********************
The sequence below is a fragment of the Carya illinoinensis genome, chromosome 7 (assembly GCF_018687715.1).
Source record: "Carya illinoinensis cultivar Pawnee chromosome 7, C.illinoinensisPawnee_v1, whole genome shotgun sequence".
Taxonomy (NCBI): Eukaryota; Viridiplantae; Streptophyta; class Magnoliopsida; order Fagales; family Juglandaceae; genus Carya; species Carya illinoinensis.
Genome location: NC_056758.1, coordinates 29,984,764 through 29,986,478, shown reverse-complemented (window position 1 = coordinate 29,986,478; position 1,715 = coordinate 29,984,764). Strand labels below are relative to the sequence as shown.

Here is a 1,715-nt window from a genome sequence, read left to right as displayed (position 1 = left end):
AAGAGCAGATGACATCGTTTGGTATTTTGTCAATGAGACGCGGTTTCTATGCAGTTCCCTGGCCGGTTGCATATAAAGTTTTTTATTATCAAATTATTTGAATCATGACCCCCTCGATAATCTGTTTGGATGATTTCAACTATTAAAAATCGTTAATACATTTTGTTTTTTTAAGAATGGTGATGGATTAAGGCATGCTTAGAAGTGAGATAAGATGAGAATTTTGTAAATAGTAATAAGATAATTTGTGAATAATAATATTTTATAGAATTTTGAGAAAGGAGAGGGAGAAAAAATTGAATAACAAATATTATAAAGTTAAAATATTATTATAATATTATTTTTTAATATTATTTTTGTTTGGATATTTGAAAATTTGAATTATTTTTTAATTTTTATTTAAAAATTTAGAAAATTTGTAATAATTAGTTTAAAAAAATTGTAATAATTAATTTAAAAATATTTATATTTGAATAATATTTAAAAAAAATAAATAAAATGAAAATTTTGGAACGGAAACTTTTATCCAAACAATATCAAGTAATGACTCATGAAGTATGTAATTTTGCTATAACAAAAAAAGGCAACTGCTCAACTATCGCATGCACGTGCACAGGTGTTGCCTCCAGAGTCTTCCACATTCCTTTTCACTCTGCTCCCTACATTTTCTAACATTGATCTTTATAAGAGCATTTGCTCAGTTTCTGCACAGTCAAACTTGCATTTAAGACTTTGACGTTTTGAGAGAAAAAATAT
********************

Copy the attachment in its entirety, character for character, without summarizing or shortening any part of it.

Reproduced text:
The sequence below is a fragment of the Carya illinoinensis genome, chromosome 7 (assembly GCF_018687715.1).
Source record: "Carya illinoinensis cultivar Pawnee chromosome 7, C.illinoinensisPawnee_v1, whole genome shotgun sequence".
Taxonomy (NCBI): Eukaryota; Viridiplantae; Streptophyta; class Magnoliopsida; order Fagales; family Juglandaceae; genus Carya; species Carya illinoinensis.
Genome location: NC_056758.1, coordinates 29,984,764 through 29,986,478, shown reverse-complemented (window position 1 = coordinate 29,986,478; position 1,715 = coordinate 29,984,764). Strand labels below are relative to the sequence as shown.

Here is a 1,715-nt window from a genome sequence, read left to right as displayed (position 1 = left end):
AAGAGCAGATGACATCGTTTGGTATTTTGTCAATGAGACGCGGTTTCTATGCAGTTCCCTGGCCGGTTGCATATAAAGTTTTTTATTATCAAATTATTTGAATCATGACCCCCTCGATAATCTGTTTGGATGATTTCAACTATTAAAAATCGTTAATACATTTTGTTTTTTTAAGAATGGTGATGGATTAAGGCATGCTTAGAAGTGAGATAAGATGAGAATTTTGTAAATAGTAATAAGATAATTTGTGAATAATAATATTTTATAGAATTTTGAGAAAGGAGAGGGAGAAAAAATTGAATAACAAATATTATAAAGTTAAAATATTATTATAATATTATTTTTTAATATTATTTTTGTTTGGATATTTGAAAATTTGAATTATTTTTTAATTTTTATTTAAAAATTTAGAAAATTTGTAATAATTAGTTTAAAAAAATTGTAATAATTAATTTAAAAATATTTATATTTGAATAATATTTAAAAAAAATAAATAAAATGAAAATTTTGGAACGGAAACTTTTATCCAAACAATATCAAGTAATGACTCATGAAGTATGTAATTTTGCTATAACAAAAAAAGGCAACTGCTCAACTATCGCATGCACGTGCACAGGTGTTGCCTCCAGAGTCTTCCACATTCCTTTTCACTCTGCTCCCTACATTTTCTAACATTGATCTTTATAAGAGCATTTGCTCAGTTTCTGCACAGTCAAACTTGCATTTAAGACTTTGACGTTTTGAGAGAAAAAATAT